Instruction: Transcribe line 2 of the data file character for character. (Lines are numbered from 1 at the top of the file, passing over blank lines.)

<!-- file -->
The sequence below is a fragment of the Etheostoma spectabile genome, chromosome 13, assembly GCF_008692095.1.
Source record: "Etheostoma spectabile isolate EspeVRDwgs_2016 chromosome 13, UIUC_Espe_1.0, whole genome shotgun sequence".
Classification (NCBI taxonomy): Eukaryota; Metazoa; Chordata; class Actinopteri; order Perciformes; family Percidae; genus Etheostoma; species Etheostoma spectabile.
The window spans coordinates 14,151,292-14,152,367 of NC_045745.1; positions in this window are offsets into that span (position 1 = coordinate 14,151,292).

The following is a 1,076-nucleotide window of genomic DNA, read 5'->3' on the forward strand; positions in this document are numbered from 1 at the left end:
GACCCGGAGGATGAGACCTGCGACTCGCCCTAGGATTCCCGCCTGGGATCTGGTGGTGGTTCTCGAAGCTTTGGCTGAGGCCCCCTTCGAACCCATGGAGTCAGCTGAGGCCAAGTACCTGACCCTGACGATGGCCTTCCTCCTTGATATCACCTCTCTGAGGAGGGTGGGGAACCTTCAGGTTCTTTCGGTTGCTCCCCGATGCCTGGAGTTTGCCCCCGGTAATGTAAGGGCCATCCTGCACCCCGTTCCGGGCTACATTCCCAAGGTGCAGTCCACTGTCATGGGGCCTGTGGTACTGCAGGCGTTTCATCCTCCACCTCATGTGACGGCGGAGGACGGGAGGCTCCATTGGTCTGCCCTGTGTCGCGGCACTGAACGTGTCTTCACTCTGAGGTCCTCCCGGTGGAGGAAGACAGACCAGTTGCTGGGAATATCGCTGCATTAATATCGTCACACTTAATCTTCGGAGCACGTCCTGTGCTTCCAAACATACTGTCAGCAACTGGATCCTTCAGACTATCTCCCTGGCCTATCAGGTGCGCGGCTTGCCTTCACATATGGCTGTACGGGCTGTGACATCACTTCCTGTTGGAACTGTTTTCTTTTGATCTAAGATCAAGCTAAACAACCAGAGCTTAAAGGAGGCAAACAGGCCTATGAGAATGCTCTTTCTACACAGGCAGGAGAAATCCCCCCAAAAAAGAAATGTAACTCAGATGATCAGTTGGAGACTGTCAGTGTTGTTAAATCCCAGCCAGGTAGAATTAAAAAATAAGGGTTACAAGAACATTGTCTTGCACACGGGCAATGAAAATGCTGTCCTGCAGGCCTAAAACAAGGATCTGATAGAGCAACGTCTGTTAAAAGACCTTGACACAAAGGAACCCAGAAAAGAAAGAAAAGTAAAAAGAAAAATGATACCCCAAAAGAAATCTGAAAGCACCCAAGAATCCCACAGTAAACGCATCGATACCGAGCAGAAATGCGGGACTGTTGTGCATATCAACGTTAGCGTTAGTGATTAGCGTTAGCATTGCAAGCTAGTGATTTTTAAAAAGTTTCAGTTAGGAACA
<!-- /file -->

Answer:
Source record: "Etheostoma spectabile isolate EspeVRDwgs_2016 chromosome 13, UIUC_Espe_1.0, whole genome shotgun sequence".